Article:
Interview by Michael Bullock
Portriat by Chris & Michele Gerard
Images courtesy of Friedman Benda
Published on pinupmagazine.org, 2018
You’ve been building a whole little world for this show. Was the approach different than when you create individual pieces?
Totally different. The gallery was really supportive and encouraging me to do whatever I wanted to do to explore this body of work to its full potential. First I went back through all my sketches, back to the ideas that I have always wanted to see realized that I could never make for clients. I sketch ideas for figurative pieces all the time, but it's not like a client is ever going to ask “Can you make me a kneeling man side table?” (Laughs.) So for this show I’m taking the forms that I've been dreaming about making for a long time and bringing them into the body of work. It’s fun to finally explore all of that.
Is that the point where we find out what you really want to say as an artist?
Yeah, no pressure. (Laughs.) It’s terrifying but exciting at the same time.
While Chris walks me through the studio he shows me a table, called Gold 900. The base is a gold man made of sticks, the table’s flat top looks like a resin dipped atmospheric shot of the earth.
Wow! A woodland gargoyle version of Atlas!
He’s made up of all these bits of wood and sticks. The guy that lives across the street from me that runs a non-stop, garage sale. He collects really interesting bits of wood and sells them to me. The figures foot is a single rooted knotted piece, his hand is a single root.
How did that piece begin?
I've been drawing figures, snakes and monsters for a long time. It was about figuring out the right one to do for this show. To visualize them I had two assistants dress up in garbage bags and try different positions. To see how's the shapes would work in space. I ended up going with a subordinate pose, which became really interesting with the material. I used all the collected sticks and bits to fill him out. Now he doesn’t feel subordinate but humble. The materials are super common but then he gets the Midas touch, finished in gold. So he's fantastic but simple at the same time.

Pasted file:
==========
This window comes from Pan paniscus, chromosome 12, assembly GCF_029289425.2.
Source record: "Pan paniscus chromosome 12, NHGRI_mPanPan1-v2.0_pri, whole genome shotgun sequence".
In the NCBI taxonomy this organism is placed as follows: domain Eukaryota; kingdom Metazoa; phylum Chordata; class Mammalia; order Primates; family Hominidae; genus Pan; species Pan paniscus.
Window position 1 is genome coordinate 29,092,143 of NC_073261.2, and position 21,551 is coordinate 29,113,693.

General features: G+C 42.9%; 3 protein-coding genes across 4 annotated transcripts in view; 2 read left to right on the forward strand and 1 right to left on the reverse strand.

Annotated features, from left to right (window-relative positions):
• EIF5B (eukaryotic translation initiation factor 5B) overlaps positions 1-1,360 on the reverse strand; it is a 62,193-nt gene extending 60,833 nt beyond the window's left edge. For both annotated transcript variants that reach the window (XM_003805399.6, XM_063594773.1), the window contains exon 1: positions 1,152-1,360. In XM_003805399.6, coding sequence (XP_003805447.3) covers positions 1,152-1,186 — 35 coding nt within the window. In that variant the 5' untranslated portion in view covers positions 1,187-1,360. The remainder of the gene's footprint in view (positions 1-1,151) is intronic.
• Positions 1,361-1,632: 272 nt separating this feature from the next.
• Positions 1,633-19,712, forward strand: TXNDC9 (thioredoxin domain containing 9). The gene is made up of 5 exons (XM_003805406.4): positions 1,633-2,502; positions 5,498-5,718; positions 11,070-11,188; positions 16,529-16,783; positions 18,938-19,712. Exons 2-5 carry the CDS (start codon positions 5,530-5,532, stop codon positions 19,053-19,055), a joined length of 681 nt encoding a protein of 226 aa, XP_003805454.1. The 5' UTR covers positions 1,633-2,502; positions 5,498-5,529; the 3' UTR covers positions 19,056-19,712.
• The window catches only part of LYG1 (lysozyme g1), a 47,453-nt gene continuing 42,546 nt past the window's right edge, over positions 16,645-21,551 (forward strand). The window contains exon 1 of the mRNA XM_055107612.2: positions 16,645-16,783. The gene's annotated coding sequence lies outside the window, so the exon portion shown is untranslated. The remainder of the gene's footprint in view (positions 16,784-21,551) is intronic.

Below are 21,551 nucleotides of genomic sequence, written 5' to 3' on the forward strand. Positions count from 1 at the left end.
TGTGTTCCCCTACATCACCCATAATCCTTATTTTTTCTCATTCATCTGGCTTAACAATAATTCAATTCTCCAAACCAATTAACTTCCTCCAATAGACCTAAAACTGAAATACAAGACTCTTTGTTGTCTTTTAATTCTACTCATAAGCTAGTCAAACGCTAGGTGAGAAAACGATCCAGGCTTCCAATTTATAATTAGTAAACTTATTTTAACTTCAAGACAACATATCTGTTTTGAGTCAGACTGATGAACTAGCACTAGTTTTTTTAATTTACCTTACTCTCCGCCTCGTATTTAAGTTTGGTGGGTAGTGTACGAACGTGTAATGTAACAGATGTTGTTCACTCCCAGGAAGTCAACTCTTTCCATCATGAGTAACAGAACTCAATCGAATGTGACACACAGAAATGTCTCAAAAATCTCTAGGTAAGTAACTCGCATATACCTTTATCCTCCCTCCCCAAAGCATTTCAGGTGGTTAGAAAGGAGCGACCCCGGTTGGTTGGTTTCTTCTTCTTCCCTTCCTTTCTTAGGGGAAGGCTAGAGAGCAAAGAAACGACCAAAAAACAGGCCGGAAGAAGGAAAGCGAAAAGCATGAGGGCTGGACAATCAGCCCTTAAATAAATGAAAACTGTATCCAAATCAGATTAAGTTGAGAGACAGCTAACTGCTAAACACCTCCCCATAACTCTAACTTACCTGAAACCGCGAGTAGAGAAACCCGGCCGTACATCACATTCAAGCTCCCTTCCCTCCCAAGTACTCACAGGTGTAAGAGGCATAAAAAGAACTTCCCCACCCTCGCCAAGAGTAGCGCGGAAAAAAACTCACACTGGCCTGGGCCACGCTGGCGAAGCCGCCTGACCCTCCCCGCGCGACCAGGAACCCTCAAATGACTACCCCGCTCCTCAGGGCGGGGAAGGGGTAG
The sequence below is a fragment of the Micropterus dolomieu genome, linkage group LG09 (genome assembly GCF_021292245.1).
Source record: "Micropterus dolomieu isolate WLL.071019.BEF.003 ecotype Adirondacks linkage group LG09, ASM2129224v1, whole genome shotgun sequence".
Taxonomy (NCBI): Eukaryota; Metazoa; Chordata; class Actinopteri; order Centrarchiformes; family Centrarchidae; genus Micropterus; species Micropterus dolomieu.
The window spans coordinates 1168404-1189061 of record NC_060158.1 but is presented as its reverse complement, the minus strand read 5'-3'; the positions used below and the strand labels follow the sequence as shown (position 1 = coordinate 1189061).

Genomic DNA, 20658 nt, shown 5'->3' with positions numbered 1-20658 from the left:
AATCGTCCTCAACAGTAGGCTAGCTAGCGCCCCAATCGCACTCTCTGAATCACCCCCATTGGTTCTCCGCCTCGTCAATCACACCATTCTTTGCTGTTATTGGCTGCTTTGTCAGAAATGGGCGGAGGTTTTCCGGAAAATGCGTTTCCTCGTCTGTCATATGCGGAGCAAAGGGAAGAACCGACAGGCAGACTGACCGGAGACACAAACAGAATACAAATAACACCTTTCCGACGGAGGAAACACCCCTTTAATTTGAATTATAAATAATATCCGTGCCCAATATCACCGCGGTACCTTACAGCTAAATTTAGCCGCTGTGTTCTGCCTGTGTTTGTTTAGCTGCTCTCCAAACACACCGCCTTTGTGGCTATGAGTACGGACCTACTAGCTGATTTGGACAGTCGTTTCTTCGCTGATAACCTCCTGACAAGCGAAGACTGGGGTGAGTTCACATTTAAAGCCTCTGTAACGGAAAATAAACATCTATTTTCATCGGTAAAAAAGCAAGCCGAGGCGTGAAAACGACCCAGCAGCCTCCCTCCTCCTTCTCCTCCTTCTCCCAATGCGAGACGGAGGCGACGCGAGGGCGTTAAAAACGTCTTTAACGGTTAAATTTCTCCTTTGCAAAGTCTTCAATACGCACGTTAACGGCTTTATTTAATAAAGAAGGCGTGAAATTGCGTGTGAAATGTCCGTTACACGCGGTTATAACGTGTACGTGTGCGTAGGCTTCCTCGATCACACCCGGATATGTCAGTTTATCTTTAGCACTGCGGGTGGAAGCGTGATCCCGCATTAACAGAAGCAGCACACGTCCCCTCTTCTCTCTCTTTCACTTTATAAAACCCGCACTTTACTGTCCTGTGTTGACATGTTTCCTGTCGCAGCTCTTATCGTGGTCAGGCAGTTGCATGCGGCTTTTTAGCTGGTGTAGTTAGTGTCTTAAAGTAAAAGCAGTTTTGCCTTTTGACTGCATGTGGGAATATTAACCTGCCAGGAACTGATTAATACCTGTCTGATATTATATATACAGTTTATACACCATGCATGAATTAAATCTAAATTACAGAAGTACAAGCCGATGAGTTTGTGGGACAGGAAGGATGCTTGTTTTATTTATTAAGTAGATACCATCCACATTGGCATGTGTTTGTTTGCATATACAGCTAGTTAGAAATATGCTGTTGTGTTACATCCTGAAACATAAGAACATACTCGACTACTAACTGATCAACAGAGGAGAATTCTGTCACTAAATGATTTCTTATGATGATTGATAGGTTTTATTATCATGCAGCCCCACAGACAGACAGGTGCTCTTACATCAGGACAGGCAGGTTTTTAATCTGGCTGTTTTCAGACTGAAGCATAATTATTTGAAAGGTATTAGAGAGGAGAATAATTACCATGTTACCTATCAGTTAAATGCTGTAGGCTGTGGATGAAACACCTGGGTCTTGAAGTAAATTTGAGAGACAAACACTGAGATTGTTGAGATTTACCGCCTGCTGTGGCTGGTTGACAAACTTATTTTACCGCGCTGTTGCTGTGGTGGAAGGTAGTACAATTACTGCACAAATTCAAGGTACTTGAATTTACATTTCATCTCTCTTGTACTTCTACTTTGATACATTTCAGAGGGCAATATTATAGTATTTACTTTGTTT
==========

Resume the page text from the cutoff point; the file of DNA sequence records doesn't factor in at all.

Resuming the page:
He’s carrying the weight of the world.
Precisely. It's really beautiful when you see it in person because the layering on the tabletop creates so much depth.
Your new studio is impressive. It looks so much bigger than the first time we met in 2013 (see PIN–UP 14).
It’s five times the size. Now we have stations for each of our processes. They’re constantly being filled and changing. This is our show wall. I put up a name game challenge. If you title a piece or put up a word that inspires the final title, you get a gift card to the bagel/coffee shop. There’s some pretty funny stuff on here for one of the newer pieces. Some say to call it Barb, Janet, Crow, Menagerie, Shanti, Fraternity Down the Yellow Brick Road. There’s some really good shit.
Which name’s winning?
Right now I’m winning this one but nobody likes it because I want to call it Twilight. I was thinking Twilight Zone but of course everyone else is thinking of the vampires, which I'm also okay with, but I’m still getting a lot of pushback. One of the members of the studio, Connor, won this one. (Points to a silver sideboard.) It’s a credenza named Oubliette, which is a medieval dungeon with a hatch only at the top.
How do you determine who wins?